Secondary in the Wright v. Ford Motor Co. Ltd. Lord Parker C. j. had to construe the following words in section l55(i) of the Factories Act, 1961 namely :-'In the event of any contravention in or in connection with or in relation to a factory of the provisions of this Act the occupier........... of factory shall........ be guilty of anoffence.' Prima facie, section 155 (i) referred to any contravention under the Act, by whomsoever committed, so that an employer would be liable for offences committed by his employee. But these wide words were construed narrowly so as to make the employer liable for all contraventions other than those in respect of which the sole obligation to perform is imposed on the employee. For, as observed by Lord Parker C. J. To give it the other meaning seems to me to conflict with the principle that a master is not vicariously liable for crimes of his servant.' Similarly, in the present case the construction of rule 18(iv) suggested by the respondent conflicts with the principle of iridividualisation of penalty which means that a penalty must fit the merits of each case. This is another reason thereforee, why such construction cannot be accepted and the alternative construction suggested by the appellant should be preferred. Thirdly the contention that the same penalty must be imposed lor every breach and in every case irrespective of the difference in the facts also offends against the principle that unequals must not be death with equally as this would bs doing unequal justice violating the principle of equal justice before law. This principle of equality before law as observed by Bose, J. in Biddi Supply Company v. Union of India at page 280, 'sets out, to my mind, an attitude of mind, a way of life, rather than a precise rule of law' It is well established that the provision of a statute or of a statutory rule should, as far as possible be construed in such a way as to accord with such a fundamental principle as equal protection of law for all and thereforee, the construction put forward by the appellants is to be preferred to the constructions put forward by the respondent. Forthly, the use of the word 'shall' in clause (iv) of rule 18 does not make the whole of the said rule mandatory. Clause (iv) deals with 2 distinct matters namely (i) that a penalty must follow the commission of a breach of rules and (ii) the maximum amount of penalty may be 5 times the amount of royalty. It is only the first part of clause (iv) which is mandatory, namely that a breach must attract a penalty. But it does not necessarily follow that the second part must be mandatory in the sense that the maximum penalty of 5 times the amount of royalty must be imposed for every kind of breach regardless of the merits of the each case. As observed by the Supreme Court in State of Uttar Pradesh v, Babu Ram Upadhya paragraph 20, 'when a statute uses the word ''shall'', Prima facie, it is mandatory, but the Court may ascertain the real intention of the legislature by carefully attending to the whole scope of the statute. For ascertaining the real intention of the legislature the Court may consider, infer alias the nature and the design of the statute, and the consequences which would follow from construing it the one way or the other, the impact of other provisions whereby the necessity of complying with the provision- in question is avoided, the circumstances, namely the the statute provides for a contingency of the non-compliance with the provisions, the fact that the non-compliance with the provisions is or is not visited by some penalty, the serious or trivial consequences that flow therefrore, and. above, all, whether the object of the legislation will be defeated or furthered.' In Sainik Motors v. State of Rajasthan, the words of section 4 of the Rajasthan Presenters and Goods Taxation Act, 1959 were that the State Government ''may accept a lump sum in lieu of the tax' while the words of rule 8 (ii) were that 'the owner of a public carrier shall pay to the State Government a lumpsum in lieu of the tax.' Rule 8 (a) also required the payment of Lumpsum. It was argued before the Court that rule 8 sad 8 (A) were ultra virus as they were contrary to section 4. This contention was repelled by their Lordships in para (13) in the following words:-
''THEAct and the rules must be read harmoniously, and reading them so, it is plain that the apparent mandatory language of the rules the notification still retains the permissive character of the section, had only lays down what the amount of the lumpsum must be, if lumps an payment is made in lieu of payment of the tax calculated on actual and freights If the two rules and the notification are read in this way, the mandatory language is limited to the prescribing of the imp sum rates. In our opinion the two rules and the notification are not valid and contradictor of the Act.' Applying the same reasoning to rule 18 (iv) it would appear that the mandatory force of the word 'shall'' limited to the first part of the rule requiring the imposition of a penalty but dies net extend to the second part prescribing the quantum of the penalty. The second part is to be read in the context of the other clauses of rule 18. If this is done, it would be seen that the Collector has a discretion in acting under the second part of clause (v) just as he has discretion in acting under the other clauses of role 18 The second part of clause (iv) thus takes colour from the other clauses of rule 18 and so construed would fix only the maximum amount of penalty leaving the actual amount of penalty to be fixed by the Collector according to the facts of the each case.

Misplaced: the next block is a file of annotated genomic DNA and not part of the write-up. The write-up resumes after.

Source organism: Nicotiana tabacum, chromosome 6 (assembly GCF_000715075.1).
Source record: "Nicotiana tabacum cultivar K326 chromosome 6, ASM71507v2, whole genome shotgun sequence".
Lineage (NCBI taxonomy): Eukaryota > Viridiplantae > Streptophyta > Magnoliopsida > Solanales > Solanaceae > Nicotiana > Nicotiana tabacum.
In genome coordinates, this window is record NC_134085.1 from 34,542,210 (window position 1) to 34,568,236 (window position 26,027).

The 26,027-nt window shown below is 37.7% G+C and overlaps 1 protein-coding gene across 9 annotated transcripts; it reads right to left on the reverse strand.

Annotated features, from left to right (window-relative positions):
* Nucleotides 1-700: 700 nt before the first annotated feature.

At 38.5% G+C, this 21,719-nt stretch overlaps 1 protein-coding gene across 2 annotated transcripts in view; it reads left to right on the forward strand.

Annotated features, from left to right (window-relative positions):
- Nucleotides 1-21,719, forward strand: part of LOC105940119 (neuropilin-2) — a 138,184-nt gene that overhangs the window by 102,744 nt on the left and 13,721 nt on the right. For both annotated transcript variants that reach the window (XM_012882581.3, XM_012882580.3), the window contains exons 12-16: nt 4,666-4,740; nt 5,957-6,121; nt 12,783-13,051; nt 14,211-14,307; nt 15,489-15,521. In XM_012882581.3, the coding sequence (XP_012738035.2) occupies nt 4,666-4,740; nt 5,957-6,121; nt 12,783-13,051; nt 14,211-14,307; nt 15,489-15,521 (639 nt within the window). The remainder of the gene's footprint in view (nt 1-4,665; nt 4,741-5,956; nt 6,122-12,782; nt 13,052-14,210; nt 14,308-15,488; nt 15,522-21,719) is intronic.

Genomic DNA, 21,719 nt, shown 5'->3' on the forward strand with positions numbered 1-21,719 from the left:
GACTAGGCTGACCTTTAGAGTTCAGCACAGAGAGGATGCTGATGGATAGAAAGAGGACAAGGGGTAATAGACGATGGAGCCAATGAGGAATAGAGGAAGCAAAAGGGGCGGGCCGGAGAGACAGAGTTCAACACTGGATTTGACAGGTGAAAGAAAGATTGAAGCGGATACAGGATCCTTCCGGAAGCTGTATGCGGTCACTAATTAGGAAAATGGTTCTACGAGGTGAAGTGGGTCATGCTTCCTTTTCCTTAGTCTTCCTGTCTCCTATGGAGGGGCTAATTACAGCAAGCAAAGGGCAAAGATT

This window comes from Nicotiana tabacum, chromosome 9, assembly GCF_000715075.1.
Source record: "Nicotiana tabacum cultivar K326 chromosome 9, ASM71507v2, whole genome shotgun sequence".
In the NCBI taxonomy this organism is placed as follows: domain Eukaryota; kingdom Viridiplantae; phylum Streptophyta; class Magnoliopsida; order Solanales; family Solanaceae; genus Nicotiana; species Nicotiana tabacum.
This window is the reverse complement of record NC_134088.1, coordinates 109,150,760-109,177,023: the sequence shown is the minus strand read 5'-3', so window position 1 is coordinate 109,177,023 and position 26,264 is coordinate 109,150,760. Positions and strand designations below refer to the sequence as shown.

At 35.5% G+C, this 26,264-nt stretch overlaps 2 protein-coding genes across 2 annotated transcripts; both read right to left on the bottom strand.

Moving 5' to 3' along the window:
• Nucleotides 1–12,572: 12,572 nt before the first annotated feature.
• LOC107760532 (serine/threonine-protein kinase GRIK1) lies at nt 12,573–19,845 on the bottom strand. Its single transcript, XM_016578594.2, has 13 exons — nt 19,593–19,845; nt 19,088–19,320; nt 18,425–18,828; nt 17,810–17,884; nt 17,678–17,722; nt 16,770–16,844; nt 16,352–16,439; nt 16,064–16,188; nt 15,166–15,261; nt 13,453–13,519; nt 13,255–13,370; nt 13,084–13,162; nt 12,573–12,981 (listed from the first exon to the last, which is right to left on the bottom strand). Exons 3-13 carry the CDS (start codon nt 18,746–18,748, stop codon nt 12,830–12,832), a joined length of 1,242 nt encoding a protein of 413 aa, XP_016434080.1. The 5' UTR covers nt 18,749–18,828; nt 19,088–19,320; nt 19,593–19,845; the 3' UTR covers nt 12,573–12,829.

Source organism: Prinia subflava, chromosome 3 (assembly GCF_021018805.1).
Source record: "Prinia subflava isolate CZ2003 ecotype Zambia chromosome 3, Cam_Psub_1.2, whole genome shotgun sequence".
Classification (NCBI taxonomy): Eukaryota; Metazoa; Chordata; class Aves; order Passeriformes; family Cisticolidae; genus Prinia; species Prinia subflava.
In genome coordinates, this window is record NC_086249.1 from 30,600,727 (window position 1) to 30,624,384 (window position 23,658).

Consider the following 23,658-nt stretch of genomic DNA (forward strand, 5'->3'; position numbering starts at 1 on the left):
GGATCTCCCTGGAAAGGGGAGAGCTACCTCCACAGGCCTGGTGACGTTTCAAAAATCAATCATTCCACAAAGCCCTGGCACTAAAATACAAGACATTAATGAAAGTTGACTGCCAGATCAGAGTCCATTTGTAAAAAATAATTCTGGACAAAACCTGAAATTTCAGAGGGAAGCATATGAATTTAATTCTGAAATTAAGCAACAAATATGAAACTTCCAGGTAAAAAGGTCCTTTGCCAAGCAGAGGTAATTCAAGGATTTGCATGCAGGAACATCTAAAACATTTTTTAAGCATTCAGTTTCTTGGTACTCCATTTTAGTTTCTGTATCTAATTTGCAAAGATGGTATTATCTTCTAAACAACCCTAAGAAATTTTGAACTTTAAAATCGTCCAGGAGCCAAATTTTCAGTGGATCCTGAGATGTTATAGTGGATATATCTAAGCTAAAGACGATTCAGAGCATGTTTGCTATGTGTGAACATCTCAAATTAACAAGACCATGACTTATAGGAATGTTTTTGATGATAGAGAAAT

Lastly, the rule making authority itself seems to have realised that the language of rule 18(iv) was likely to create the impression that the Collector was bound to impose the same penalty for all kinds of breaches of rule in all cases though the rule making authority intended to prescribe only the maximum quantum of the penalty and then leave it to the Collector to determine the quantum of the penalty in each case subject to the maximum. Rulel8(iv) has thereforee, been amended as stated above to bring out this intention clearly.
(10) In his older dated 2nd February, 1962, the Collector clearly proceeded on the view that he had only to multiply the amount of royalty by 5 times to arrive at the quantum of penalty and the mechanical way in which he proceeded shows that he thought that he had no discretion to determine what the quantum of the penalty should be. For the reasons stated above, this was a clear error of law apparent on the face of the record committed by the Collector in construing and applying a statutory rule, namely, Rule 18(iv). This has vitiated the said order. We, thereforee, quash the said order and direct the Collector to determine the quantum of the penalty to be imposed on each of the petitioners according to the facts of each case after hearing each of them afresh.
(11) In CM. 3981/67 the appellant Inder Singh had applied for permission to plead additional grounds of appeal. Inter alia, he averred that the provisions of section 166 (g) of the Punjab Land Kevenue Act are ultra virus of the Constitution. As a rule the scope of a Letters Patent Appeal is limited to the matter which was dealt with by the learned single Judge and new things are not allowed to be raised by the appellant. Further, the decision of the new questions sought to be raised in the additional grounds becomes unnecessary in view of the above findings C.M. 3981/67 was, thereforee, not pressed and was dismissed.
(12) The Letters Puent Appeals are allowed in the above terms but, without any order at to costs.